And now, this just in from The New York Times: The tomb of Jesus remains empty

Every now and then, it's good to see all kinds of people -- religion-beat professionals included -- using social media to celebrate a major news report.

Let me be clear: I am not saying that other journalists celebrated the contents of the story -- "Crypt Believed to Be Jesus’ Tomb Opened for First Time in Centuries" -- as in celebrating its theological implications.

No, I'm saying that lots of people simply celebrated the fact that the New York Times ran a nice, solid news feature on efforts by priests, monks, scientists and construction workers to study and repair the shrine surrounding the tomb of Jesus. To be honest, however, some would say that they celebrated the fact that the story mentioned that millions of Christians do, in fact, believe in that whole "Up From the Grave He Arose" thing.

In other words, we do not have a new entry in our occasional GetReligion series on the Gray Lady offering the opposite point of view, as in our recent post: "Believe it or not: The New York Times has quietly returned to its 'Jesus is dead' theme."

Still, there is one rather strange thing, in terms of journalism, about this news story (emphasis on the word "news"). Let's see if you can spot it. Here is the overture:

JERUSALEM -- The only mystical power visible was the burning light from seven tapered candles. And yet for ages, the tomb that sits at the center of history has captured the imaginations of millions around the world.
For centuries, no one looked inside -- until last week, when a crew of specialists opened the simple tomb in Jerusalem’s Old City and found the limestone burial bed where tradition says the body of Jesus Christ lay after his crucifixion and before his resurrection.
“We saw where Jesus Christ was laid down,” Father Isidoros Fakitsas, the superior of the Greek Orthodox Patriarchate, told me. “Before, nobody has.” Or at least nobody alive today. “We have the history, the tradition. Now we saw with our own eyes the actual burial place of Jesus Christ.”
For 60 hours, they collected samples, took photographs and reinforced the tomb before resealing it, perhaps for centuries to come.

Need another hint? The next sentence adds:

By the time I visited one dark night, ... the tomb had already been closed again.

Yes, for some reason, veteran correspondent Peter Baker wrote this news story in first-person voice. Yes, I find this curious.

Was the goal to make this a semi-opinion piece? In other words, the earlier pieces that edited out the Resurrection -- one a travel piece, the other an arts essay -- were semi-opinion pieces. So is the point that any mention, pro or con, of centuries of belief in the central doctrine of Christianity must take place in a semi-opinion context? I mean, it is a statement of fact that millions of people believe Jesus was raised from the dead. That isn't an editorial statement.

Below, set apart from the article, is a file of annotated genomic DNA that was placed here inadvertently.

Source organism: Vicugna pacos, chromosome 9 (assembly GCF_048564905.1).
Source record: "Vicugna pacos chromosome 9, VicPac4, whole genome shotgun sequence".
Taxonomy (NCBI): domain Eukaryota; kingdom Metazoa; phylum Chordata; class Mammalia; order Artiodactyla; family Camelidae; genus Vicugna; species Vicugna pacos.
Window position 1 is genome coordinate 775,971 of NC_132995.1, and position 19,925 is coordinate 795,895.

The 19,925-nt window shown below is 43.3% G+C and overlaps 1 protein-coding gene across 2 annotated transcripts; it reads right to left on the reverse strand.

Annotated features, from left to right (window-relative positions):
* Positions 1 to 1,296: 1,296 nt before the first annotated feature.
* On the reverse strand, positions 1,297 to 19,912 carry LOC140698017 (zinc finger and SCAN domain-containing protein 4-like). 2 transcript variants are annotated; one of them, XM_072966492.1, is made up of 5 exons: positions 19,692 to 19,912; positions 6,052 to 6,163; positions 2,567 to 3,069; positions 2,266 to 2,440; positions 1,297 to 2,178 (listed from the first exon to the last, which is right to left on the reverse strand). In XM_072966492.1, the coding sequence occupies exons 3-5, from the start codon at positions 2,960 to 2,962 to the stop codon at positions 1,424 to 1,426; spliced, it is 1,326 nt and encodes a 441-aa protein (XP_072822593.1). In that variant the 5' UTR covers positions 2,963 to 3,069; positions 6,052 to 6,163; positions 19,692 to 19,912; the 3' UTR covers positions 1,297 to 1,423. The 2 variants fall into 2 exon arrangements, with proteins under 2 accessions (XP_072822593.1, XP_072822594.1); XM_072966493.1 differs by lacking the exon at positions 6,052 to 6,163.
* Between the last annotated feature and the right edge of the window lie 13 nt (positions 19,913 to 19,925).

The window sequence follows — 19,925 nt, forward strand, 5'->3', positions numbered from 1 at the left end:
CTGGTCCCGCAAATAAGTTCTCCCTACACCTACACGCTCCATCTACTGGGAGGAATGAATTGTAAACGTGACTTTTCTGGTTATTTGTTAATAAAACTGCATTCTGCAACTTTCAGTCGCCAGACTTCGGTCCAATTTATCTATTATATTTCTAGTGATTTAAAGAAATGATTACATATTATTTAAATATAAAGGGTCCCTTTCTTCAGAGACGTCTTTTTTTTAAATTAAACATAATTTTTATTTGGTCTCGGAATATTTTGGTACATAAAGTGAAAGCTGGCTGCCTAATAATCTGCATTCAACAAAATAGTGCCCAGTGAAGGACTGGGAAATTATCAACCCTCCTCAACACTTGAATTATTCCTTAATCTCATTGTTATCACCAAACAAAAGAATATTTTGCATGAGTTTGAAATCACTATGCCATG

But back to the story itself, which includes quite a bit of history about the Church of the Holy Sepulcher itself. I thought this was well done:

Pilgrims have been flocking to the church for generations, sometimes as many as 5,000 a day. To get to the tomb, many walk along the Via Dolorosa, the winding path through Jerusalem’s Old City where Jesus is said to have been forced to bear his cross. ...
The church was first built where the tomb was discovered in the fourth century during the reign of Constantine, the first Roman emperor to officially convert to Christianity. It was sacked after Jerusalem fell to the Persians in the seventh century, then rebuilt and later destroyed by Muslim caliphs in the 11th century. After the Crusaders captured Jerusalem, the church was restored in the 12th century but burned to the ground in the 19th century and then rebuilt yet again.

Baker did duck a bit of controversy here.

A site known as the Garden Tomb is said by some to be the site of the crucifixion, while the Church of the Holy Sepulcher is more commonly deemed by Christians to be the place where Jesus was buried and rose again. At the time, it was outside the Old City, but the wall was later moved to include the church and its famous tomb.

The Garden Tomb site is preferred, for the most part, by evangelical Protestants -- who are not fond of visiting and offering prayers in a site that is so clearly linked to ancient Orthodox and Catholic worship. Both sides would offer other arguments while making their cases for the validity of each site, but, as Baker notes, the early church pointed to the tomb surrounded by the Church of the Holy Sepulcher.

By all means, read it all. As an Orthodox churchman, all I can say is: Oh to have been there.

Rainwater had deteriorated much of the mortar over the centuries. Iron support bars that were fully corroded will be removed and replaced by titanium. The specialists had no plans at first to open the tomb, but they decided a couple of weeks ago that they needed to do so in order to ensure that nothing could leak inside.
It was a delicate operation. The top of the tomb was split, and the specialists worried that lifting it would break it.
“The main goal was not to break the plate,” said Harris Mouzakis, an assistant professor of civil engineering at National Technical University who is working on the project.
The team felt the pressure. “We had to be very careful,” Mr. Mouzakis said. “It was not just a tomb we had to open. It was the tomb of Jesus Christ that is a symbol for all of Christianity -- and not only for them but for other religions.”

I would be curious to know if other readers had second thoughts about the first-person construction of this piece. Please leave your thoughts in our comments pages.

Editor's note: Click here for an initial National Geographic piece on this project.

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